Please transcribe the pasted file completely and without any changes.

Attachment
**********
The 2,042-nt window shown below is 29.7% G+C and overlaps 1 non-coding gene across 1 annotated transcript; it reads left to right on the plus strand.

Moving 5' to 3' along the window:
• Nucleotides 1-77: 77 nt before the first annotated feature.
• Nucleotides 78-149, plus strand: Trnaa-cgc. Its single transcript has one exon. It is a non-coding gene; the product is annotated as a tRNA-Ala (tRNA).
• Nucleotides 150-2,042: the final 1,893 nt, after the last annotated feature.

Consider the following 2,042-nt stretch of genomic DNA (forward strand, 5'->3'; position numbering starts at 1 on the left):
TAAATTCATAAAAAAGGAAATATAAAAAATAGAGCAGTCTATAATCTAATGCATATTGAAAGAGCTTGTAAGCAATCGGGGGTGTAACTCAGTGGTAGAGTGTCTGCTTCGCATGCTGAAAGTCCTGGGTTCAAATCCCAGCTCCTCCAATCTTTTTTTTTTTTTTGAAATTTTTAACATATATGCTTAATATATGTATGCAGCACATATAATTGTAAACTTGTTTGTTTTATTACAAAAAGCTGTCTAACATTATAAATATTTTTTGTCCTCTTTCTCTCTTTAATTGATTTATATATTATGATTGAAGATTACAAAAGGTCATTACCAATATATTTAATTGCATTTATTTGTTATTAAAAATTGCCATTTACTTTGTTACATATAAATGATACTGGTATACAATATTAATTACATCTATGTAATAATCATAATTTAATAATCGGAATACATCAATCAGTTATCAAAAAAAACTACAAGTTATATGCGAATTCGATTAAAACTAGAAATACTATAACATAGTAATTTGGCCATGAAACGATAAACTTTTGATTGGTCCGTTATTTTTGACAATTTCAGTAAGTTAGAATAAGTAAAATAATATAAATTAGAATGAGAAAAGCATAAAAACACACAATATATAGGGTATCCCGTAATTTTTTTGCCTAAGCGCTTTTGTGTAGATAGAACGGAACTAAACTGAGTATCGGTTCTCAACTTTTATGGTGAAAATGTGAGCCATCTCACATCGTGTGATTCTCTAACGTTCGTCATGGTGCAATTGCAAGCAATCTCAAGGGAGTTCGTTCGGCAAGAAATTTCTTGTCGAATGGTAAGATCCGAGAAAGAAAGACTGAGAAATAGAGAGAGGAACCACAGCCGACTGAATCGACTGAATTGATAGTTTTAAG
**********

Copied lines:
The 2,042-nt window shown below is 29.7% G+C and overlaps 1 non-coding gene across 1 annotated transcript; it reads left to right on the plus strand.

Moving 5' to 3' along the window:
• Nucleotides 1-77: 77 nt before the first annotated feature.
• Nucleotides 78-149, plus strand: Trnaa-cgc. Its single transcript has one exon. It is a non-coding gene; the product is annotated as a tRNA-Ala (tRNA).
• Nucleotides 150-2,042: the final 1,893 nt, after the last annotated feature.

Consider the following 2,042-nt stretch of genomic DNA (forward strand, 5'->3'; position numbering starts at 1 on the left):
TAAATTCATAAAAAAGGAAATATAAAAAATAGAGCAGTCTATAATCTAATGCATATTGAAAGAGCTTGTAAGCAATCGGGGGTGTAACTCAGTGGTAGAGTGTCTGCTTCGCATGCTGAAAGTCCTGGGTTCAAATCCCAGCTCCTCCAATCTTTTTTTTTTTTTTGAAATTTTTAACATATATGCTTAATATATGTATGCAGCACATATAATTGTAAACTTGTTTGTTTTATTACAAAAAGCTGTCTAACATTATAAATATTTTTTGTCCTCTTTCTCTCTTTAATTGATTTATATATTATGATTGAAGATTACAAAAGGTCATTACCAATATATTTAATTGCATTTATTTGTTATTAAAAATTGCCATTTACTTTGTTACATATAAATGATACTGGTATACAATATTAATTACATCTATGTAATAATCATAATTTAATAATCGGAATACATCAATCAGTTATCAAAAAAAACTACAAGTTATATGCGAATTCGATTAAAACTAGAAATACTATAACATAGTAATTTGGCCATGAAACGATAAACTTTTGATTGGTCCGTTATTTTTGACAATTTCAGTAAGTTAGAATAAGTAAAATAATATAAATTAGAATGAGAAAAGCATAAAAACACACAATATATAGGGTATCCCGTAATTTTTTTGCCTAAGCGCTTTTGTGTAGATAGAACGGAACTAAACTGAGTATCGGTTCTCAACTTTTATGGTGAAAATGTGAGCCATCTCACATCGTGTGATTCTCTAACGTTCGTCATGGTGCAATTGCAAGCAATCTCAAGGGAGTTCGTTCGGCAAGAAATTTCTTGTCGAATGGTAAGATCCGAGAAAGAAAGACTGAGAAATAGAGAGAGGAACCACAGCCGACTGAATCGACTGAATTGATAGTTTTAAG